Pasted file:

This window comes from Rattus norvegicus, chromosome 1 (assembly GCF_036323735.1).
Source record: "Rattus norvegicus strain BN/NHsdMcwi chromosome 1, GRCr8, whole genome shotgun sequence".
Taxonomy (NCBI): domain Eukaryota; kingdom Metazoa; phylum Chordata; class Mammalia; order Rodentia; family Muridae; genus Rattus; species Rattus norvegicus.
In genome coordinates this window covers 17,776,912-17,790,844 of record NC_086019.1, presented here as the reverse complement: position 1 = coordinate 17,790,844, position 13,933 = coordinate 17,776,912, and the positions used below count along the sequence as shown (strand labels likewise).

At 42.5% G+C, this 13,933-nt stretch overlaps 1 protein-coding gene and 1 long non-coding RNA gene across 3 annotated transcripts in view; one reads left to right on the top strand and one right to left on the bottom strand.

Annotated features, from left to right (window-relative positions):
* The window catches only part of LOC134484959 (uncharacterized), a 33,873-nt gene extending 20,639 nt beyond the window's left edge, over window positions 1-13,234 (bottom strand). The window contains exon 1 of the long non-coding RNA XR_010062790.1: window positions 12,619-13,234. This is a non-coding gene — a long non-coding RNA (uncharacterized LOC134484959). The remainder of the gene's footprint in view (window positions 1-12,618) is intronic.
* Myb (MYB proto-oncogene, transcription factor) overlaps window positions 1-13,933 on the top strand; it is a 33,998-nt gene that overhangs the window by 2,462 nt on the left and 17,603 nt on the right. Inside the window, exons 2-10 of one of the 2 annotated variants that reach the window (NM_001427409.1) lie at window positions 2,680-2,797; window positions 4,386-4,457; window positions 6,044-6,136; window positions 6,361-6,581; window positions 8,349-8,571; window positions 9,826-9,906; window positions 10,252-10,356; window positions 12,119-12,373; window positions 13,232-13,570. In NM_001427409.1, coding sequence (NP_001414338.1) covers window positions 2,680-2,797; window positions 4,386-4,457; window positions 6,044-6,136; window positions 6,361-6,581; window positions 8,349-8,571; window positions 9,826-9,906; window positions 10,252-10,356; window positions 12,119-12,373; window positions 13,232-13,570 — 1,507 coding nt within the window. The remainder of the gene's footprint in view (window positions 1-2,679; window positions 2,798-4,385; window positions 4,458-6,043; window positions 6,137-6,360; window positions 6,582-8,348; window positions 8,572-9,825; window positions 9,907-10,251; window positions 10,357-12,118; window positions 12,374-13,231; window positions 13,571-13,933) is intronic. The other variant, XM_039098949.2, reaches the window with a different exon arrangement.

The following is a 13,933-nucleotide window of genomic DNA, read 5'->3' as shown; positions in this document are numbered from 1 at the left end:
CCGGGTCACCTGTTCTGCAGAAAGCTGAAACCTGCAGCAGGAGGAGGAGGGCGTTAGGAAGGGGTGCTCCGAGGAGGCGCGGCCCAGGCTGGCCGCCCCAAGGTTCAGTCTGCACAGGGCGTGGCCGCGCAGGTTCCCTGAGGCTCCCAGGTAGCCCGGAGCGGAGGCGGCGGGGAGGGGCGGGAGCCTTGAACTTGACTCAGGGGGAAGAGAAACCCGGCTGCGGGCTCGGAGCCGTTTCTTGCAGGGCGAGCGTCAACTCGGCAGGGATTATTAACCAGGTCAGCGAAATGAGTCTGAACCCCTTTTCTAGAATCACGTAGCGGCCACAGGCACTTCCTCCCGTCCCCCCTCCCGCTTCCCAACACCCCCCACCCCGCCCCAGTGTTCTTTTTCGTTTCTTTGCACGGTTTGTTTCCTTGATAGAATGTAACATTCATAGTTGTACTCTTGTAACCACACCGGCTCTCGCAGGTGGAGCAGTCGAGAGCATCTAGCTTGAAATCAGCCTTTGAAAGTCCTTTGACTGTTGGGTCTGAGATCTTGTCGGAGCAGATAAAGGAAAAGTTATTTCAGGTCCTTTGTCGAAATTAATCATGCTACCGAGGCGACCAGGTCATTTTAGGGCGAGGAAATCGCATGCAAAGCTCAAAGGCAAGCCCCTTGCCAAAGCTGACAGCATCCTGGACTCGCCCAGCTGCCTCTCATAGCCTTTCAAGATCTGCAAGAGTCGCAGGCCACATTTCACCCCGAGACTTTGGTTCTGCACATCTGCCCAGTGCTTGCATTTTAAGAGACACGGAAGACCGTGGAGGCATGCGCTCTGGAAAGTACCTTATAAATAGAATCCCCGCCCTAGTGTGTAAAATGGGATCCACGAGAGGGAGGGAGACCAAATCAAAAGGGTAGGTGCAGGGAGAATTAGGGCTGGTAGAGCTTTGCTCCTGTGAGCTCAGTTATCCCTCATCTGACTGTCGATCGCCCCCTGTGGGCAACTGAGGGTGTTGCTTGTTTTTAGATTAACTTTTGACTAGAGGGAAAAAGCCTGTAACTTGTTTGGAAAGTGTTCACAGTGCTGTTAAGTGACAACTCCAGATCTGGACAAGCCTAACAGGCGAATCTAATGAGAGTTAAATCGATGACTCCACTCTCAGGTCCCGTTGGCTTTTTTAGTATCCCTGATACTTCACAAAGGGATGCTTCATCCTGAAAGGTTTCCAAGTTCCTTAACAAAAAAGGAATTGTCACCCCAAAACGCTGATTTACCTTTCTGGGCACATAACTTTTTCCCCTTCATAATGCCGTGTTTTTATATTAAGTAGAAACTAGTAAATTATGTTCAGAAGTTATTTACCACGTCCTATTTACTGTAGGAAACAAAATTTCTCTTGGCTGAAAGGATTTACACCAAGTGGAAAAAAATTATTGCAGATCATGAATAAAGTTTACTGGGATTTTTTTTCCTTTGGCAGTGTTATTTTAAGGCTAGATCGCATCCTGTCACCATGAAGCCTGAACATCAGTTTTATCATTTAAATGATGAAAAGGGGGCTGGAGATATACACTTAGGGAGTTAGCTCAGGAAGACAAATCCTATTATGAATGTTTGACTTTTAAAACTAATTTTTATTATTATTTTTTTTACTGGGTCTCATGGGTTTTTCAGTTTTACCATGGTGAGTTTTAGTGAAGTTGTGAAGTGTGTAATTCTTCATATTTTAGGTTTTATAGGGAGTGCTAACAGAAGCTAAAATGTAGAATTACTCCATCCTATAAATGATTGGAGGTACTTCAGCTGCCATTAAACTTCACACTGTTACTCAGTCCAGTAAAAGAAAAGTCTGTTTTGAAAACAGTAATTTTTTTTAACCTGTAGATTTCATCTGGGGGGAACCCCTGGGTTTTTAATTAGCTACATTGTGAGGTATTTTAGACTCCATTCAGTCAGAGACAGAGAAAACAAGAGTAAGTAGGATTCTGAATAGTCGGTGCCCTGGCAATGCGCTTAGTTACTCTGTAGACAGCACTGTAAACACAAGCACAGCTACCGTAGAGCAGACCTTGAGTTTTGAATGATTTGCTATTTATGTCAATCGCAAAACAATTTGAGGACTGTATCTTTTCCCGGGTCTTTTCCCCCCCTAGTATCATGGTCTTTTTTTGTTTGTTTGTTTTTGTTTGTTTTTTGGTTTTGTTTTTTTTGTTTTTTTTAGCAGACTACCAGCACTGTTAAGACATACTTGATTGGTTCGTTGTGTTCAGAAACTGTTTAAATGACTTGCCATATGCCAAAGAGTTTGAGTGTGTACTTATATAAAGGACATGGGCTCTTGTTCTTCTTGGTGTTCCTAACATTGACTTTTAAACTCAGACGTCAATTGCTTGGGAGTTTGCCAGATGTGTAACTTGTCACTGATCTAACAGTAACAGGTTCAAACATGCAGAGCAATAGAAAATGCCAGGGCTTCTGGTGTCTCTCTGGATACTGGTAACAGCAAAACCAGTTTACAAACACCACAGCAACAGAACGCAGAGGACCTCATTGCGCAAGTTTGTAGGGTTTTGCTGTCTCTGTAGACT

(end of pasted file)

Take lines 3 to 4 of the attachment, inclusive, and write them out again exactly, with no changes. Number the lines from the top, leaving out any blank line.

Taxonomy (NCBI): domain Eukaryota; kingdom Metazoa; phylum Chordata; class Mammalia; order Rodentia; family Muridae; genus Rattus; species Rattus norvegicus.
In genome coordinates this window covers 17,776,912-17,790,844 of record NC_086019.1, presented here as the reverse complement: position 1 = coordinate 17,790,844, position 13,933 = coordinate 17,776,912, and the positions used below count along the sequence as shown (strand labels likewise).